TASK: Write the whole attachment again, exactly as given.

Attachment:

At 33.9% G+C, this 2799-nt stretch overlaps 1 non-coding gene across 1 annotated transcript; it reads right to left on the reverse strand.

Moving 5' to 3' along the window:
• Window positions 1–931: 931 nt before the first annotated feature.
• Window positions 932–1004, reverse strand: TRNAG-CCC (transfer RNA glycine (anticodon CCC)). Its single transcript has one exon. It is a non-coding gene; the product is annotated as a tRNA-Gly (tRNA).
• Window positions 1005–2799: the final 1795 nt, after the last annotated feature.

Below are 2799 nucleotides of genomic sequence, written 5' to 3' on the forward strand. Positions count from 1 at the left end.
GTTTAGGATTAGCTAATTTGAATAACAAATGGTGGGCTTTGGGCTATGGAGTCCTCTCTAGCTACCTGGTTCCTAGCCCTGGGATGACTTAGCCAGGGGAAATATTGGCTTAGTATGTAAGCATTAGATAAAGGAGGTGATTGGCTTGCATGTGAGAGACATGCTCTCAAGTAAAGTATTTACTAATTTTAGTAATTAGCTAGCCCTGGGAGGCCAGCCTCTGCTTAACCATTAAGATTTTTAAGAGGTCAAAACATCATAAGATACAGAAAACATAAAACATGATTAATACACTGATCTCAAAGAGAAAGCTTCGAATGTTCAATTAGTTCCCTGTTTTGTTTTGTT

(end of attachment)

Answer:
At 33.9% G+C, this 2799-nt stretch overlaps 1 non-coding gene across 1 annotated transcript; it reads right to left on the reverse strand.

Moving 5' to 3' along the window:
• Window positions 1–931: 931 nt before the first annotated feature.
• Window positions 932–1004, reverse strand: TRNAG-CCC (transfer RNA glycine (anticodon CCC)). Its single transcript has one exon. It is a non-coding gene; the product is annotated as a tRNA-Gly (tRNA).
• Window positions 1005–2799: the final 1795 nt, after the last annotated feature.

Below are 2799 nucleotides of genomic sequence, written 5' to 3' on the forward strand. Positions count from 1 at the left end.
GTTTAGGATTAGCTAATTTGAATAACAAATGGTGGGCTTTGGGCTATGGAGTCCTCTCTAGCTACCTGGTTCCTAGCCCTGGGATGACTTAGCCAGGGGAAATATTGGCTTAGTATGTAAGCATTAGATAAAGGAGGTGATTGGCTTGCATGTGAGAGACATGCTCTCAAGTAAAGTATTTACTAATTTTAGTAATTAGCTAGCCCTGGGAGGCCAGCCTCTGCTTAACCATTAAGATTTTTAAGAGGTCAAAACATCATAAGATACAGAAAACATAAAACATGATTAATACACTGATCTCAAAGAGAAAGCTTCGAATGTTCAATTAGTTCCCTGTTTTGTTTTGTT